Gonzaga’s ‘Big Three’ of Brandon Clarke, Rui Hachimura and Killian Tillie provides intriguing options on the court
Jan. 22, 2019 Updated Tue., Jan. 22, 2019 at 11:05 p.m.
The dilemma facing the back line of Portland’s 2-3 zone defense went beyond being stuck between a rock and a hard place.
A couple of inexperienced Pilots were stuck between Gonzaga juniors Killian Tillie, Rui Hachimura and Brandon Clarke.
The zone collapsed in the middle of the lane on Tillie, who recovered his own fumble and could have easily shot a 5-footer. He didn’t because he had Hachimura on right low block and Clarke to his left. Tillie fed Hachimura for an easy layup.
The fourth-ranked Zags have three of the best forwards in college basketball. They saw court time together last week for the first time since Tillie’s return five games ago from ankle surgery in October.
It’s an intriguing option that perhaps no other team in the country enjoys, thanks to the combination of their size, Hachimura’s mid-range and strong drives, Clarke’s freakish athleticism and spin moves, and Tillie’s 3-point accuracy and passing ability.
“I love it,” Hachimura said, “especially (for) rebounding, everything. Defense, offense, we help each other.”
Will Gonzaga fans see more or less of the big three playing together? Probably more, if they can clean up some things defensively and stay out of foul trouble.
Will the big three start? The guess here is it’s unlikely, at least in the immediate future as Tillie continues to work on his conditioning.
The Zags (18-2) are one of 10 programs nationally to use the same starting five –Josh Perkins, Zach Norvell Jr., Corey Kispert, Clarke and Hachimura – in every game.
Ask coach Mark Few about the starting lineup and be prepared for a Hall of Fame eye roll. Few’s traditional response has been the starting unit isn’t a big priority compared to who’s on the floor in specific situations and during crunch time.
Tillie’s return gives the Zags frontcourt flexibility. They can utilize the three simultaneously, divvy up time to keep them fresher, space the floor with Tillie on the perimeter or match up better against 7-footers from San Francisco, Loyola Marymount and Saint Mary’s.
“I think we still have a lot of work to do with it,” said Tillie, whose return has cut into freshman Filip Petrusev’s minutes. “The whole month of October we practiced for that before I got injured. Now that I’m back we’re going to try to do more and more.”
The big three had two lengthy stretches against Portland, both highly effective on offense but a split decision on defense.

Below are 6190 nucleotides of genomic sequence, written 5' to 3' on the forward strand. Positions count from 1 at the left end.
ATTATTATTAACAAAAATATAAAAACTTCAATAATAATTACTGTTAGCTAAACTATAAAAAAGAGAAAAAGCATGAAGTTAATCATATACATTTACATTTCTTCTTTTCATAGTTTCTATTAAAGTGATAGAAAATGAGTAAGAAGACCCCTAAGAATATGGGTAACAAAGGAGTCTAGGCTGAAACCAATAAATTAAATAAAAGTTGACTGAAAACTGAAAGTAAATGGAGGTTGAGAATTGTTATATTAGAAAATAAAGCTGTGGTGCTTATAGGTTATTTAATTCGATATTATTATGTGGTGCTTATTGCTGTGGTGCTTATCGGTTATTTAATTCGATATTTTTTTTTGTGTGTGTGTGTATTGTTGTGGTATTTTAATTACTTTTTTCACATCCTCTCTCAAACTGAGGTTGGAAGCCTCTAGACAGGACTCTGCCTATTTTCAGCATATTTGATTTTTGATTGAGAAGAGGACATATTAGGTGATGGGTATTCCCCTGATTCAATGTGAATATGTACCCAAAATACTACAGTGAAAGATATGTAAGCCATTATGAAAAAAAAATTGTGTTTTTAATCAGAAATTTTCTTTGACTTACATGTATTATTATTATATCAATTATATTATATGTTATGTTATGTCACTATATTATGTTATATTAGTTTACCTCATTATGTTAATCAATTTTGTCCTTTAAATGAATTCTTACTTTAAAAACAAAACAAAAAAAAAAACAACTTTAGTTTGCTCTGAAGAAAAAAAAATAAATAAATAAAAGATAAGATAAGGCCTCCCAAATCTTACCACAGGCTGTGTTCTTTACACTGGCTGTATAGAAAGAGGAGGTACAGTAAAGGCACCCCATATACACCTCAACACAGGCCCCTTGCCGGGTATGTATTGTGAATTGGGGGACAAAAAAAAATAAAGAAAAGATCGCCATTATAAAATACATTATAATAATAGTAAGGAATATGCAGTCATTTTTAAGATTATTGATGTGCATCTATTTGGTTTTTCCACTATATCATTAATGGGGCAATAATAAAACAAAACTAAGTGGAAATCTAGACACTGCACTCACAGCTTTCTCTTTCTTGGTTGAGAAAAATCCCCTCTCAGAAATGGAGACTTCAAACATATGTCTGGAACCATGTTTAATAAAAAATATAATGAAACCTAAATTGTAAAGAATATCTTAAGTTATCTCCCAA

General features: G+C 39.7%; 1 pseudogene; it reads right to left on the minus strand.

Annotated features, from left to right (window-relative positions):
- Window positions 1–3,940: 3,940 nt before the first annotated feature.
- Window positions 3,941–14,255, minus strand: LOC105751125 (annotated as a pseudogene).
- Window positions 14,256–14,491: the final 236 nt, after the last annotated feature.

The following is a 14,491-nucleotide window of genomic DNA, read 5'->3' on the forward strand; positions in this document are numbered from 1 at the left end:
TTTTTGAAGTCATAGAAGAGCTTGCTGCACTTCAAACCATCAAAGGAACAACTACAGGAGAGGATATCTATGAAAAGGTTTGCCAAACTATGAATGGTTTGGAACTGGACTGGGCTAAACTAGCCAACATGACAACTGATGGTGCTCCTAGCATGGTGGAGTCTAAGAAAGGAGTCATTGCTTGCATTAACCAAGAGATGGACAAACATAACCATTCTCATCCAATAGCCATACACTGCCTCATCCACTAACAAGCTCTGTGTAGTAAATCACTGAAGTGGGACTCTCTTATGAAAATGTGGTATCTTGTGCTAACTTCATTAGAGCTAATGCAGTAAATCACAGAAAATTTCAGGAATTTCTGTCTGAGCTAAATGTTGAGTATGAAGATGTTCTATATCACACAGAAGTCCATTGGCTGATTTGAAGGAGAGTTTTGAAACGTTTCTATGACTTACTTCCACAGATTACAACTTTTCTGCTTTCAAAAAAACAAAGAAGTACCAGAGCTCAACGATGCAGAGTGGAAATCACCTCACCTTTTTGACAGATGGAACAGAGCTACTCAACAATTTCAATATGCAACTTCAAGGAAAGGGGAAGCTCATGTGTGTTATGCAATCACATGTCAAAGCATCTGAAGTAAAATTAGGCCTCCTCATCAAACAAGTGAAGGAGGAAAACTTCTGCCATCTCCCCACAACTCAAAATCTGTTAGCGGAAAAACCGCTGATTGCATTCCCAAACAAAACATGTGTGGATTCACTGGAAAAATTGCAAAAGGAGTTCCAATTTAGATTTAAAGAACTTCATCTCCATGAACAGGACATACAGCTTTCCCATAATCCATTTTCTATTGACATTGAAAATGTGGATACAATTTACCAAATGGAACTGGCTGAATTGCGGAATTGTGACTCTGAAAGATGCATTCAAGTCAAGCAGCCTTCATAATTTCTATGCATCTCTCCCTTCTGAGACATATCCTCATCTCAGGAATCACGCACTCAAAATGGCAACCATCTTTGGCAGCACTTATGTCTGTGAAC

The Zags scored on 12 of 13 possessions with the help of one offensive rebound each by Clarke and Hachimura. Tillie and Hachimura worked on the wings and high post, while Clarke generally was on the low block.
In the trio’s first stint, Gonzaga’s lead grew from 22-15 to 33-19. In a second-half half stretch, the Zags essentially traded baskets as the score went from 48-33 to 63-48. Scoring was fairly easy for both teams.
“We made a nice run in first half with them,” Few said. “You have to understand we have the No. 1 offense in America without playing three bigs. Things are working just fine. We’re finding guys the right minutes in the right spots.
“They’ll come in there some, but until they can start defending better as a group we probably won’t use it that much.”
Few has a point. In the first-half stint, Portland scored on just two of six possessions. Portland’s Hugh Hogland hit a jump hook over Clarke and Tillie picked up a foul on guard Marcus Shaver Jr.’s drive.
However, Portland’s last six possessions resulted in points in the second-half stretch. Hachimura, often defending a guard or wing, and Geno Crandall went for steals, but the Pilots made them pay with a layup and a 3-pointer.
Clarke and Tillie committed fouls defending guards, leading to three made free throws. Tillie and Hachimura double-teamed Hogland, who passed to Jacob Tryon for an open 3-pointer.
The Zags totaled 15 points on eight possessions at the other end. All three bigs scored, and Tillie and Hachimura had assists.
“Offensively we know how to find each other,” Tillie said, “but defense (is) first.”
Added Clarke: “It’s just three players that have a good feel for the game. It’s not hard at all. The three of us can guard the ‘3’ through ‘5,’ so it makes defense pretty easy, too. It was kind of weird because of the (Pilots’) zone. Against teams that play man it’ll be smoother and easier.”
The big three made their debut in the second half against Loyola Marymount last Thursday. The Zags scored once in four possessions on Perkins’ and-one layup in transition. The Lions made one free throw in four series.
The Zags have time to experiment with the three-big lineup in WCC play, particularly if they continue stacking up lopsided wins.
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